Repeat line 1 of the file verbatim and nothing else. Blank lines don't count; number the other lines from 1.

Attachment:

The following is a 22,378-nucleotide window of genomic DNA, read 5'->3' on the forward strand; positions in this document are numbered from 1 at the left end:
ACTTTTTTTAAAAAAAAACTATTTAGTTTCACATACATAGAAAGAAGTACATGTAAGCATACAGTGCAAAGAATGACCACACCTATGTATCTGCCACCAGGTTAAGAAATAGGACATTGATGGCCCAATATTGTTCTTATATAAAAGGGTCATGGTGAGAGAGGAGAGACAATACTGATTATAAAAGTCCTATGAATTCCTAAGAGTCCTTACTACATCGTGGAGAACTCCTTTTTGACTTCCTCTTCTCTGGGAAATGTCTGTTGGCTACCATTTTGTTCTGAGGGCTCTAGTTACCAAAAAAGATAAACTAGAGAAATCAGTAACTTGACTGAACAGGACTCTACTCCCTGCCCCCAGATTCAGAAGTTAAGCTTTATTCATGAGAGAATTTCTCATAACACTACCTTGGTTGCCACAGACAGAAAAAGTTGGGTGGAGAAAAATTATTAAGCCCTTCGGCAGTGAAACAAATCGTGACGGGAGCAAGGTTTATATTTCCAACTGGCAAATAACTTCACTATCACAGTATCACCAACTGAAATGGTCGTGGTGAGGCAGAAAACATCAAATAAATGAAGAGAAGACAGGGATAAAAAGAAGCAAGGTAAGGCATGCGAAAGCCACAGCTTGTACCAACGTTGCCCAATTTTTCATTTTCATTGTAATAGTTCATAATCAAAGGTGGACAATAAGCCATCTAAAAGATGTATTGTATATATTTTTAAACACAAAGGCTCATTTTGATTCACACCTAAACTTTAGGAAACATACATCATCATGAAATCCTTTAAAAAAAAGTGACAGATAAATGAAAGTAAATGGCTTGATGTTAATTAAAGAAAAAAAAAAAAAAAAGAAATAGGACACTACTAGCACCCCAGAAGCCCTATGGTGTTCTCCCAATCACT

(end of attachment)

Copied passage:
The following is a 22,378-nucleotide window of genomic DNA, read 5'->3' on the forward strand; positions in this document are numbered from 1 at the left end: